Revolutionizing the Aerospace Sector with Cloud

Renee P Wynn, CIO, NASA
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Cloud also helps shorten the time to solution by being able to scale up and down quickly to solve problems of varying sizes. NASA is implementing an enterprise approach to cloud, putting an infrastructure framework in place that provides all of the infrastructure elements in advance so users have less start-up time and start-up cost. The framework simplifies compliance for cloud users in the areas of Fed RAMP, security operations (FISMA), ICAM (authentication and authorization), network connectivity, agency accessible acquisition vehicles, and “pay as you go” monthly consumption-based invoicing. Our goal is to have our users be productive as quickly as possible and enable NASA to realize value early in the cloud technology lifecycle. This approach is paying off as we have much interest and more than sixty different projects in various stages from design to experimentation to production that are active in our cloud environment now. Applications range from institutional-related support to engineering to science. We are also seeing cloud being factored into the formulation of new missions. This will be extremely important as the amount of data produced by future missions routinely approaches petabytes per day and dwarfs the capacity of Agency-owned datacenters.

Enterprise Approach to Cloud

The ability to rent as much computing and storage as you need for only as long as you need it enables you to solve problems and perform analyses that you could never afford to do if you had to OWN all of the hardware.

  ​Cloud helps shorten the time to solution by being able to scale up and down quickly to solve problems of varying sizes 

Innovating with IoT

At NASA’s Johnson Space Center in Houston, Texas, we created a technology lab known as Internet of Things (loT) to look into advanced innovation that the agency’s mission directorates and centers show an interest in these days. The lab is virtually connected to several centers as well as our Data Analytics Lab.

IoT uses what I would call a technology petri dish. For example, as we introduce potential “bacteria” into the dish, we can learn more about how it “infects” the other devices. The lab is our test bed for learning how secure devices are, as well as how to secure the devices that may have security weaknesses. The best part about this is the lab lets us connect and network technology in a contained environment to detect vulnerabilities before we plug that technology into the NASA network.

Doc in a Box

Our role is to enable NASA mission engineers and scientists to do their job effectively—to enable ground breaking discoveries. We keep an eye on data technology trends in industry that we can apply as proto types to demonstrate proof of concept for specific needs in the agency. Once we gain traction on an external solution, we infuse it back into NASA. NASA researchers also need opportunities to prototype their solutions. Our Technology and Innovation Labs gives them a chance to compete for internal funding to create prototypes to demonstrate relevance for further investigation in-house. As a government agency, we don’t compete with industry; but if we can’t find what we need to move our mission forward, we’ll create it or partner with industry to bring the idea into reality. Currently, we are working on a data project lovingly called “Doc in a Box.” The goal of this project is to provide crews of long-duration missions with an expert medical knowledge base capable of aiding the crew with any medical issue, rather than relying on medical guidance from experts back on Earth. The application benefits on our home planet could be incalculable.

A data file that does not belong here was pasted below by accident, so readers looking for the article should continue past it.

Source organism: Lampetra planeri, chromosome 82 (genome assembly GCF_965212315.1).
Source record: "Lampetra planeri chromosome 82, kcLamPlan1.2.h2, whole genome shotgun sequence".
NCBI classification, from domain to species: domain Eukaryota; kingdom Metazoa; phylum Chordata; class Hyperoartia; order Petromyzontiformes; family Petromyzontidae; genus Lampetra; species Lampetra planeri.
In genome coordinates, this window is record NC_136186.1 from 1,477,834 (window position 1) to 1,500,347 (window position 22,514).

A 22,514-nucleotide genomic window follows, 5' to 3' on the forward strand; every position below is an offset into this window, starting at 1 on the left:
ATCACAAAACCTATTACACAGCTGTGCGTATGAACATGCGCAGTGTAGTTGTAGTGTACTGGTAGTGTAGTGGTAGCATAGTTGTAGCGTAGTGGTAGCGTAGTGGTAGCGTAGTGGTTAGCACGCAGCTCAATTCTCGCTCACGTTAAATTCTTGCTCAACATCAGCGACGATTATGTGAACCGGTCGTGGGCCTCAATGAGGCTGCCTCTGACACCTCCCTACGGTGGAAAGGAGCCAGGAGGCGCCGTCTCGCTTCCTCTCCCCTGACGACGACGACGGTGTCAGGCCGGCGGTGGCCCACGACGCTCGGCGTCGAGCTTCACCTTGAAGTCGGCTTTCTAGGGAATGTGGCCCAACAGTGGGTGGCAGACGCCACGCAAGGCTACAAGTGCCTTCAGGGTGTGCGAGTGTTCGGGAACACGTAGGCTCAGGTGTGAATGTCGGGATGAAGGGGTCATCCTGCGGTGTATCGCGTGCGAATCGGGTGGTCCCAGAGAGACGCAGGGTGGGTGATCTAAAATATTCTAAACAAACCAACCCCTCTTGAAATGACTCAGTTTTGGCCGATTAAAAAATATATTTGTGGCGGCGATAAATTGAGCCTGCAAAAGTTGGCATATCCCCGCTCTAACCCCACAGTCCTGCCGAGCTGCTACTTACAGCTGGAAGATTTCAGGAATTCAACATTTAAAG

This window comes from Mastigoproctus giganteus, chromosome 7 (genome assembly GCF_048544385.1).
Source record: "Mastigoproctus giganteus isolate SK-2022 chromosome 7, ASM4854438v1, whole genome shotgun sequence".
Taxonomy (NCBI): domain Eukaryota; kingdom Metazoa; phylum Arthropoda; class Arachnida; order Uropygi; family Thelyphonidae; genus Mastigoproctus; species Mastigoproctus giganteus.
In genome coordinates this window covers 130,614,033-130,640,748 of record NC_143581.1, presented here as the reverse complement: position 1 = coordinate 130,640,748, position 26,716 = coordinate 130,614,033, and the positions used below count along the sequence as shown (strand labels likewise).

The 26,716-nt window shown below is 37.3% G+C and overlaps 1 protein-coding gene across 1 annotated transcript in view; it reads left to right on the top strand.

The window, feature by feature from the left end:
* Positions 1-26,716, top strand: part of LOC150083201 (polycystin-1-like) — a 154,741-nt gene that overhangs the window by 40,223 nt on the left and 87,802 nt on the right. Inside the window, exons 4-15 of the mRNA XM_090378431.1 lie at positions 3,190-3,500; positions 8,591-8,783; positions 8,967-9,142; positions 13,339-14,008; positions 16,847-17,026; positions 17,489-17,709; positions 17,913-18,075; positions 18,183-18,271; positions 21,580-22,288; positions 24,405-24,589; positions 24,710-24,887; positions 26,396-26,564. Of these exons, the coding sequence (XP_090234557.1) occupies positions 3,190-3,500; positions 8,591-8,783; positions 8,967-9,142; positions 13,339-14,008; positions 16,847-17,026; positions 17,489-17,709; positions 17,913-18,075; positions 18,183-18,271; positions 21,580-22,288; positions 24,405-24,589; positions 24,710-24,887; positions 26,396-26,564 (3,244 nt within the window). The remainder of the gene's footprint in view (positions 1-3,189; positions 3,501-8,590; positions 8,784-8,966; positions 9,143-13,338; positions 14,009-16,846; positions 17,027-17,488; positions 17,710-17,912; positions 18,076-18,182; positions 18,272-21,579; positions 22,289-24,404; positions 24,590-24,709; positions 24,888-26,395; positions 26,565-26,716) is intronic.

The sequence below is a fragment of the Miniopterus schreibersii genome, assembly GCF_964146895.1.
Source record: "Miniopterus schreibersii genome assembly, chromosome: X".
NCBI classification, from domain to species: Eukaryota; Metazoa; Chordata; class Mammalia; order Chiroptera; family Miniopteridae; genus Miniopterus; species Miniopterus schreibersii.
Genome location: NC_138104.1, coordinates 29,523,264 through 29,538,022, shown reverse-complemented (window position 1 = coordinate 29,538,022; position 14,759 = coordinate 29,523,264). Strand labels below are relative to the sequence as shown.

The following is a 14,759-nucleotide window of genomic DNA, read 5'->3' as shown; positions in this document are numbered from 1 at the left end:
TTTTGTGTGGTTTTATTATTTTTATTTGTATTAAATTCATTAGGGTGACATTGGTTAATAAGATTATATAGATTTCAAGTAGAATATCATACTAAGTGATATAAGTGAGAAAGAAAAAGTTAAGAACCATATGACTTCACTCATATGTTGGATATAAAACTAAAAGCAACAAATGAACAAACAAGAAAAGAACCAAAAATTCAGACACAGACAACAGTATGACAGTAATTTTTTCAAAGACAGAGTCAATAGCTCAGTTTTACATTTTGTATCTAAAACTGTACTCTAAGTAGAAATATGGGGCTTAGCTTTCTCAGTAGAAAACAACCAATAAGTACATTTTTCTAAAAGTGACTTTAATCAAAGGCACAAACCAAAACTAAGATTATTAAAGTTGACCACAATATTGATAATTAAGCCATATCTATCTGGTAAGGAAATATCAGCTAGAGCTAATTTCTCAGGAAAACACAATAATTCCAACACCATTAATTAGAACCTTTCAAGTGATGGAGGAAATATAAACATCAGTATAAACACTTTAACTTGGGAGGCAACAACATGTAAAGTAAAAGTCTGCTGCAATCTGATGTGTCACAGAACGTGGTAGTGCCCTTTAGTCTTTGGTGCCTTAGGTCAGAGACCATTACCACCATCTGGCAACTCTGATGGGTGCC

The Road Ahead Lies in Data Science

Data science holds the keys to the future of the work we do at NASA. The agency just recently hired its first data scientist, who is responsible for identifying new tools and analytics to tease out new insights from NASA’s vast store houses of data. Every mission, instrument and person produces data. How we manage this data is a critical challenge. Working with our data scientist, we’re building and refining our agency-wide data capabilities to address the growing challenges of identifying, storing, accessing, analyzing and archiving the massive amounts of data we collect everyday—not to mention our legacy data systems. We have sophisticated science instruments on our missions that collect data in volumes that exceed our current capacity to store and downstream back to Earth. At NASA, we’re making tough choices to dump data on orbit that is outside the scope of immediate mission priorities. We’ll never know what insights and discoveries about our universe might have been lurking in the data we didn’t keep. We’re working to keep the conversation elevated across NASA to address ways to embrace Big Data and Big Computing with fresh eyes. In fact, we’re using innovative Big Data pilots to help NASA’s mission directorates further their goals. We’re developing data integration and data discovery techniques to further data analytics and visualization of data in a more timely fashion to create actionable information and insight.

CIO as a Strategic Partner

The role of the CIO in the federal government is an ever changing role. NASA’s Office of the Chief Information Officer is seen as a strategic partner rather than merely a provider of IT devices and software. CIOs must ensure excellence in all aspects of organizational IT, from infrastructure to help desk support, as well as business leadership and guidance. I am focused on enabling the mission of NASA and servings as a trusted advisor to agency leadership on the direction of information management and cybersecurity.

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